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 Table of Contents  
ORIGINAL ARTICLE
Year : 2018  |  Volume : 45  |  Issue : 3  |  Page : 112-116

Serum amylin level in Behçet’s disease and relation to parameters of metabolic syndrome and disease activity


1 Department of Rheumatology and Rehabilitation, Zagazig University, Zagazig, Egypt
2 Department of Biochemistry, Zagazig University, Zagazig, Egypt

Date of Submission23-Aug-2017
Date of Acceptance16-Oct-2017
Date of Web Publication18-Jul-2018

Correspondence Address:
Shimaa M Abdelwhab
Department of Rheumatology and Rehabilitation, Zagazig University, Zagazig
Egypt
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Source of Support: None, Conflict of Interest: None


DOI: 10.4103/err.err_42_17

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  Abstract 


Background Insulin resistance is found in Behçet’s disease and associated with the development of metabolic syndrome. Our study explored whether amylin, which is involved in insulin resistance and development of metabolic syndrome, is observed in patients with Behçet’s disease.
Aim Our aim was to assess serum levels of amylin in patients with Behçet’s disease and evaluate its relation to metabolic syndrome.
Patients and methods Thirty Behçet’s disease patients and 30 controls matched by age, sex, and BMI were studied. The disease activity was assessed using the Behçet’s disease Current Activity Form score. Serum amylin level was studied using the enzyme-linked immunosorbent assay method.
Results Our result showed that 11 (36.6%) patients under study were diagnosed with the metabolic syndrome, and there were significant differences between Behçet’s cases and control groups in cholesterol, triglyceride, and low-density lipoprotein levels (P<0.05). Amylin level was 392.2 µg/dl in Behçet’s cases compared with 659.9 μg/dl in the control group. The difference was statistically significant at P value less than 0.05. There was a negative correlation between amylin levels and parameters of metabolic syndrome, a significant difference in amylin levels between Behçet’s patients with an active manifestation and patient with an inactive manifestation.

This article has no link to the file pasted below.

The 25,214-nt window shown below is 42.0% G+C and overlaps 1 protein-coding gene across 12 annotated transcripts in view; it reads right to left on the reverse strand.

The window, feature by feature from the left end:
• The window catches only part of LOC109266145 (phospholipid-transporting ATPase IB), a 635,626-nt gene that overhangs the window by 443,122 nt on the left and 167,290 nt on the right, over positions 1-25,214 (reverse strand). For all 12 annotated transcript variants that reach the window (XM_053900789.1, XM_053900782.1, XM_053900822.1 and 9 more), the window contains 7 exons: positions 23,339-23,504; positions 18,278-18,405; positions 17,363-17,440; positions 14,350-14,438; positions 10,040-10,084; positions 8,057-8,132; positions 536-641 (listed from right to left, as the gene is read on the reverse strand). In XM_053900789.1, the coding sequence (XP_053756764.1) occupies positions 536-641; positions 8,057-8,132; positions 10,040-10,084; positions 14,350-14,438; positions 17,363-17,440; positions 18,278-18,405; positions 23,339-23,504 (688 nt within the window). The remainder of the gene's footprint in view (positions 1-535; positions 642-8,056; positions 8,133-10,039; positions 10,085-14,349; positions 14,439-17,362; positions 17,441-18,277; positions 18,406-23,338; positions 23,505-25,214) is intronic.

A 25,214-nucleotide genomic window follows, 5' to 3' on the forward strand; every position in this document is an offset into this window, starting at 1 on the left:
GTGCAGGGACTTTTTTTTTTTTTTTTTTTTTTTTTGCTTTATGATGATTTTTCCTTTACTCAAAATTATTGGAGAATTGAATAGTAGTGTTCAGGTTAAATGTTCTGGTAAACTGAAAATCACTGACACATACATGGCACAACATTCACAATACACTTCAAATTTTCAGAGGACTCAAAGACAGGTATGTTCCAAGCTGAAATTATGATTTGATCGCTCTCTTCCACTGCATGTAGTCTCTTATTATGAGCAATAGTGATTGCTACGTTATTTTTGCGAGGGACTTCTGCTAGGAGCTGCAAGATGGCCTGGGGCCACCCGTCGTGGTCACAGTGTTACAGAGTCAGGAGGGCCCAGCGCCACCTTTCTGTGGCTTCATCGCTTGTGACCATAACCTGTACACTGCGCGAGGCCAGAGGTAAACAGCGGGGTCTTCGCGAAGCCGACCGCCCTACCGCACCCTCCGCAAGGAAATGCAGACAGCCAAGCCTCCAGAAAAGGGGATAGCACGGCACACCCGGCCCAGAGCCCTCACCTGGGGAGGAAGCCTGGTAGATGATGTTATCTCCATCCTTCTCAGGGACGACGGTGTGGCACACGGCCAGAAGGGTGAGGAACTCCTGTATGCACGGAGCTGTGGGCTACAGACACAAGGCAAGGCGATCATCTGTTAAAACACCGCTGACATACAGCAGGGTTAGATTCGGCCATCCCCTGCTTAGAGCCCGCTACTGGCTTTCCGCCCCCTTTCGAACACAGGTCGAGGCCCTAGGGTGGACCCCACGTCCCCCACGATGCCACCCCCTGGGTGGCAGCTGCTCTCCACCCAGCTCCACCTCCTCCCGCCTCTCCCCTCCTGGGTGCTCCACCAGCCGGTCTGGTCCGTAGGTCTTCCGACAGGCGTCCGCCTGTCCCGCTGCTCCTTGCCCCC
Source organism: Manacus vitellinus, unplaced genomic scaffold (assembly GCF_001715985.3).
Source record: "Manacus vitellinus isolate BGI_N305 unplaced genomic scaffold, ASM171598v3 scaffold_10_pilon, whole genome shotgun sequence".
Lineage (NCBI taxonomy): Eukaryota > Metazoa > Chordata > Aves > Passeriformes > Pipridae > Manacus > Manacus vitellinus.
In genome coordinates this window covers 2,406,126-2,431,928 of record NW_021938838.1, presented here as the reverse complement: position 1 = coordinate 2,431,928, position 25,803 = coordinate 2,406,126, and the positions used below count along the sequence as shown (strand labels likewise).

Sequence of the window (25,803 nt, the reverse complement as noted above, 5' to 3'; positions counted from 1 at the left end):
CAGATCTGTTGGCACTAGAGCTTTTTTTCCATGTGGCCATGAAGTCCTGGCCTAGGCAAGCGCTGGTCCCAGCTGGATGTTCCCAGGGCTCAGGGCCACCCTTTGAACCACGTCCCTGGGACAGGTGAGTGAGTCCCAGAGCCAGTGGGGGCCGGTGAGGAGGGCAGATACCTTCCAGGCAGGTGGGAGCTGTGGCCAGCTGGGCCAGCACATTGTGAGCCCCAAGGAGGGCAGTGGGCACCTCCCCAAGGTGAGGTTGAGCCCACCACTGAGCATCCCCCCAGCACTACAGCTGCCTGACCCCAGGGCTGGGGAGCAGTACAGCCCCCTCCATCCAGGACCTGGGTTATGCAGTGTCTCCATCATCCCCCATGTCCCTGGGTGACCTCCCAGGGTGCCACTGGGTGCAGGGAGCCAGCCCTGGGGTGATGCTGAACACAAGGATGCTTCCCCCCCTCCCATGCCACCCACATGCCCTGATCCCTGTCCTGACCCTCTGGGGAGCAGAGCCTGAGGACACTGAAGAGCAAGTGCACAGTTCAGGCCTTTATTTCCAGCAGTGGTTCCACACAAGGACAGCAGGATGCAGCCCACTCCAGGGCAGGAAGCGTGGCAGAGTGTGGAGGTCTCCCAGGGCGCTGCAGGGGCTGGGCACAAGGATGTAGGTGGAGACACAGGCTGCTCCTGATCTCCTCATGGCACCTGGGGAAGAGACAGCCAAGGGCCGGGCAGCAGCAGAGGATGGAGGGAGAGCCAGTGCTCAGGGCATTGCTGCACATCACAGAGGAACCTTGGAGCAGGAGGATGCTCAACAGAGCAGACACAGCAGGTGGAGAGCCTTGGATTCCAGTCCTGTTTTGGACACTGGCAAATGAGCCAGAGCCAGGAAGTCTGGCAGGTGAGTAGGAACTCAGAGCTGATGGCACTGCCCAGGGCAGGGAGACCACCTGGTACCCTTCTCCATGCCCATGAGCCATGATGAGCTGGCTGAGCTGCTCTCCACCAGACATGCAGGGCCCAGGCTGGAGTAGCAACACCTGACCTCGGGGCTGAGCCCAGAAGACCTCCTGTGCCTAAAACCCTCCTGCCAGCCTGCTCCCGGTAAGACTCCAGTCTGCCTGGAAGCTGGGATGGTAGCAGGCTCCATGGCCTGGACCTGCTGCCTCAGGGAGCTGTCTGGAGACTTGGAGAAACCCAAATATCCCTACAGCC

Conclusion Amylin serum levels were significantly lower in patients with Behçet’s disease, indicating that this hormone could be a factor for the development of metabolic syndrome in Behçet’s disease.

Keywords: amylin, Behcet, metabolic syndrome


How to cite this article:
Abdelwhab SM, Shehata OZ, El Magd YA, Kamal A. Serum amylin level in Behçet’s disease and relation to parameters of metabolic syndrome and disease activity. Egypt Rheumatol Rehabil 2018;45:112-6

How to cite this URL:
Abdelwhab SM, Shehata OZ, El Magd YA, Kamal A. Serum amylin level in Behçet’s disease and relation to parameters of metabolic syndrome and disease activity. Egypt Rheumatol Rehabil [serial online] 2018 [cited 2018 Aug 14];45:112-6. Available from: http://www.err.eg.net/text.asp?2018/45/3/112/237046




  Introduction Top


Metabolic syndrome (MetS) is a major health problem. MetS affects about one in four individuals in the Middle East, characterized by hyperglycemia, hyperlipidemia, hypertension, and obesity, and leads to cardiovascular risk and nonalcoholic fatty liver disease [1].

Behçet’s disease (BD) is a multisystemic disease. BD may induce the development of MetS [2]. BD results in a higher ratio of MetS. MetS tends to increase with the activity of the disease. Cardiovascular event-related risk factors must be taken into account in BD [3].

Amylin or Islet amyloid polypeptide is a 37-residue peptide hormone. It is cosecreted with insulin from the pancreatic β-cells. Amylin plays a role in glycemic regulation; weight controls to a lower mass by promoting satiety [4].

Amylin is associated with inflammatory markers and MetS. The amylin-MetS association is independent of established risk factors of MetS, including obesity, inflammatory markers, and insulin resistance (IR) [5].


  Patients and methods Top


Patients

This study was carried out in the Rheumatology and Rehabilitation Department, Faculty of Medicine, and written consents were obtained from the patients.

The study was carried out according to the Zagazig University Ethical Committee and was approved by the Ethics Committee of Zagazig University.

Sixty participants were divided into two groups. Group I: BD group, which included 30 individuals with BD, diagnosed according to the new International Criteria for Behçet’s disease [6]. There were 22 men and eight women, ranging in age from 28 to 64 years. Group ΙI: the control group included individuals who were apparently healthy and were age, sex, and BMI matched with the patients in the BD group. Their ages ranged from 21 to 52 years.

Data collection

The age, sex, and patients and controls were determined. Height, weight, BMI, waist circumference (which was measured midway between the lower costal margin and the iliac crest), blood pressure after 5 min of rest, fasting blood glucose, triglycerides (TG), total cholesterol, low-density lipoprotein (LDL), very LDL, high-density lipoprotein, erythrocyte sedimentation rate, and C-reactive protein levels were measured in the study patients and these patients were further investigated for age at onset of the disease, duration of the disease, clinical manifestations of the disease, and medications used for BD. Patients were assessed using Behçet’s Disease Current Activity Form 2006 [7]. All scoring depends on the symptoms present over the 4 weeks before assessment. Patients who fulfilled three of the above five criteria of the Adult Treatment Panel-III Criteria [8] were considered to have the MetS.